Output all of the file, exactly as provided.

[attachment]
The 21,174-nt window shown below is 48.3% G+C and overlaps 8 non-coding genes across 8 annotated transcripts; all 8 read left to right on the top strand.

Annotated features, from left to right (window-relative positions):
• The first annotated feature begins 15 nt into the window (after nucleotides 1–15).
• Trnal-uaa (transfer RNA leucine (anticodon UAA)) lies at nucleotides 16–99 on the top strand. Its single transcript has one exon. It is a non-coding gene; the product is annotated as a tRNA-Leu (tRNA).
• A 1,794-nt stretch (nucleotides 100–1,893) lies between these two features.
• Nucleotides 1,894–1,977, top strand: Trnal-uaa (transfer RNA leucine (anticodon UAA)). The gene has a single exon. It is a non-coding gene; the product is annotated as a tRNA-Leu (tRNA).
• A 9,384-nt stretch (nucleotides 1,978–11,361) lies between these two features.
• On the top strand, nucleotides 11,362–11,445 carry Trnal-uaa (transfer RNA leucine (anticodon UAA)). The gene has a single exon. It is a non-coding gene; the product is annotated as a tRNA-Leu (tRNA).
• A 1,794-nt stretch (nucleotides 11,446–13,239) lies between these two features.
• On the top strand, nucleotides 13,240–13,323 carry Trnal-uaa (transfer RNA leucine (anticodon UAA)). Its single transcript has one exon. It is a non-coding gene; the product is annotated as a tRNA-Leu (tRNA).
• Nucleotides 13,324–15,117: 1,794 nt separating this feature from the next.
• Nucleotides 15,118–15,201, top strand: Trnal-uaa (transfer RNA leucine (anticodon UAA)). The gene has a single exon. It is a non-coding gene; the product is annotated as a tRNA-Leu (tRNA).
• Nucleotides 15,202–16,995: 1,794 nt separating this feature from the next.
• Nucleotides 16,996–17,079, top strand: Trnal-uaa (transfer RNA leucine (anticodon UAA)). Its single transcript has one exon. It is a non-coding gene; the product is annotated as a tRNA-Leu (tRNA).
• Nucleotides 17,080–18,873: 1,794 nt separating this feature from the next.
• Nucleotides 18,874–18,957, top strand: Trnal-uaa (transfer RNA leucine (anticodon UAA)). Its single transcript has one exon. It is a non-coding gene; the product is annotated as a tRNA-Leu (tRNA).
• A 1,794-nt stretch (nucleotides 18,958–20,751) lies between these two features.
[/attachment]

The 21,174-nt window shown below is 48.3% G+C and overlaps 8 non-coding genes across 8 annotated transcripts; all 8 read left to right on the top strand.

Annotated features, from left to right (window-relative positions):
• The first annotated feature begins 15 nt into the window (after nucleotides 1–15).
• Trnal-uaa (transfer RNA leucine (anticodon UAA)) lies at nucleotides 16–99 on the top strand. Its single transcript has one exon. It is a non-coding gene; the product is annotated as a tRNA-Leu (tRNA).
• A 1,794-nt stretch (nucleotides 100–1,893) lies between these two features.
• Nucleotides 1,894–1,977, top strand: Trnal-uaa (transfer RNA leucine (anticodon UAA)). The gene has a single exon. It is a non-coding gene; the product is annotated as a tRNA-Leu (tRNA).
• A 9,384-nt stretch (nucleotides 1,978–11,361) lies between these two features.
• On the top strand, nucleotides 11,362–11,445 carry Trnal-uaa (transfer RNA leucine (anticodon UAA)). The gene has a single exon. It is a non-coding gene; the product is annotated as a tRNA-Leu (tRNA).
• A 1,794-nt stretch (nucleotides 11,446–13,239) lies between these two features.
• On the top strand, nucleotides 13,240–13,323 carry Trnal-uaa (transfer RNA leucine (anticodon UAA)). Its single transcript has one exon. It is a non-coding gene; the product is annotated as a tRNA-Leu (tRNA).
• Nucleotides 13,324–15,117: 1,794 nt separating this feature from the next.
• Nucleotides 15,118–15,201, top strand: Trnal-uaa (transfer RNA leucine (anticodon UAA)). The gene has a single exon. It is a non-coding gene; the product is annotated as a tRNA-Leu (tRNA).
• Nucleotides 15,202–16,995: 1,794 nt separating this feature from the next.
• Nucleotides 16,996–17,079, top strand: Trnal-uaa (transfer RNA leucine (anticodon UAA)). Its single transcript has one exon. It is a non-coding gene; the product is annotated as a tRNA-Leu (tRNA).
• Nucleotides 17,080–18,873: 1,794 nt separating this feature from the next.
• Nucleotides 18,874–18,957, top strand: Trnal-uaa (transfer RNA leucine (anticodon UAA)). Its single transcript has one exon. It is a non-coding gene; the product is annotated as a tRNA-Leu (tRNA).
• A 1,794-nt stretch (nucleotides 18,958–20,751) lies between these two features.